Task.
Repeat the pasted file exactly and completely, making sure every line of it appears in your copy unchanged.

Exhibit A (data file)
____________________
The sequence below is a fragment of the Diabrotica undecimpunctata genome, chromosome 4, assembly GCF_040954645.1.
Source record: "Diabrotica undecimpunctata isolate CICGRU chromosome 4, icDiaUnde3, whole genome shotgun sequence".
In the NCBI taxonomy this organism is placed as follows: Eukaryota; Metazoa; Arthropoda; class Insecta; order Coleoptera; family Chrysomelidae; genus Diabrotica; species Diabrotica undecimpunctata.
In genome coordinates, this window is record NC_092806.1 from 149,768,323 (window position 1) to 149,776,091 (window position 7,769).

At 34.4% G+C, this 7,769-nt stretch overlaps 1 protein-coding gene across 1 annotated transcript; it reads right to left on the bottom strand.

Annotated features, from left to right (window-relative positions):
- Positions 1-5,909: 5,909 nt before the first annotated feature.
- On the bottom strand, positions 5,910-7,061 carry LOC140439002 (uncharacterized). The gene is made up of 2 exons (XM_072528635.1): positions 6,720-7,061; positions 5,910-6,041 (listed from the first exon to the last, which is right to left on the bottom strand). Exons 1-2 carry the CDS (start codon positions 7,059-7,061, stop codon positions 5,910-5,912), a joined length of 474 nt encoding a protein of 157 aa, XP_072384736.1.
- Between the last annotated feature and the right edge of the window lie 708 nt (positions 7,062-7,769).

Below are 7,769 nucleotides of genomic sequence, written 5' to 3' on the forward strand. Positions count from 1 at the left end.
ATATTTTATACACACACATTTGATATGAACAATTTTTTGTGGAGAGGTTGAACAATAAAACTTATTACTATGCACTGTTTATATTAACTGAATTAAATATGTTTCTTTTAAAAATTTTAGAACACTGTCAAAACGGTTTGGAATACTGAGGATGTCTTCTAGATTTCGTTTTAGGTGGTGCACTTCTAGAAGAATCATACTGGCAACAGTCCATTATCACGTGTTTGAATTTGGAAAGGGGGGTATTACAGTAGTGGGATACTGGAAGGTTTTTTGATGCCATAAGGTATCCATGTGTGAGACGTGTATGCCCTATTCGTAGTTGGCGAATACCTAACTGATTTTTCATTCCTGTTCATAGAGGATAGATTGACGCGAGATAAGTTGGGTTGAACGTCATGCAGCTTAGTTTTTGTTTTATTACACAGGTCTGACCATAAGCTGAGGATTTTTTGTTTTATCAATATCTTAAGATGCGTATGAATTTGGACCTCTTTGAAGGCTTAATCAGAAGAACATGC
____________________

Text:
The sequence below is a fragment of the Diabrotica undecimpunctata genome, chromosome 4, assembly GCF_040954645.1.
Source record: "Diabrotica undecimpunctata isolate CICGRU chromosome 4, icDiaUnde3, whole genome shotgun sequence".
In the NCBI taxonomy this organism is placed as follows: Eukaryota; Metazoa; Arthropoda; class Insecta; order Coleoptera; family Chrysomelidae; genus Diabrotica; species Diabrotica undecimpunctata.
In genome coordinates, this window is record NC_092806.1 from 149,768,323 (window position 1) to 149,776,091 (window position 7,769).

At 34.4% G+C, this 7,769-nt stretch overlaps 1 protein-coding gene across 1 annotated transcript; it reads right to left on the bottom strand.

Annotated features, from left to right (window-relative positions):
- Positions 1-5,909: 5,909 nt before the first annotated feature.
- On the bottom strand, positions 5,910-7,061 carry LOC140439002 (uncharacterized). The gene is made up of 2 exons (XM_072528635.1): positions 6,720-7,061; positions 5,910-6,041 (listed from the first exon to the last, which is right to left on the bottom strand). Exons 1-2 carry the CDS (start codon positions 7,059-7,061, stop codon positions 5,910-5,912), a joined length of 474 nt encoding a protein of 157 aa, XP_072384736.1.
- Between the last annotated feature and the right edge of the window lie 708 nt (positions 7,062-7,769).

Below are 7,769 nucleotides of genomic sequence, written 5' to 3' on the forward strand. Positions count from 1 at the left end.
ATATTTTATACACACACATTTGATATGAACAATTTTTTGTGGAGAGGTTGAACAATAAAACTTATTACTATGCACTGTTTATATTAACTGAATTAAATATGTTTCTTTTAAAAATTTTAGAACACTGTCAAAACGGTTTGGAATACTGAGGATGTCTTCTAGATTTCGTTTTAGGTGGTGCACTTCTAGAAGAATCATACTGGCAACAGTCCATTATCACGTGTTTGAATTTGGAAAGGGGGGTATTACAGTAGTGGGATACTGGAAGGTTTTTTGATGCCATAAGGTATCCATGTGTGAGACGTGTATGCCCTATTCGTAGTTGGCGAATACCTAACTGATTTTTCATTCCTGTTCATAGAGGATAGATTGACGCGAGATAAGTTGGGTTGAACGTCATGCAGCTTAGTTTTTGTTTTATTACACAGGTCTGACCATAAGCTGAGGATTTTTTGTTTTATCAATATCTTAAGATGCGTATGAATTTGGACCTCTTTGAAGGCTTAATCAGAAGAACATGC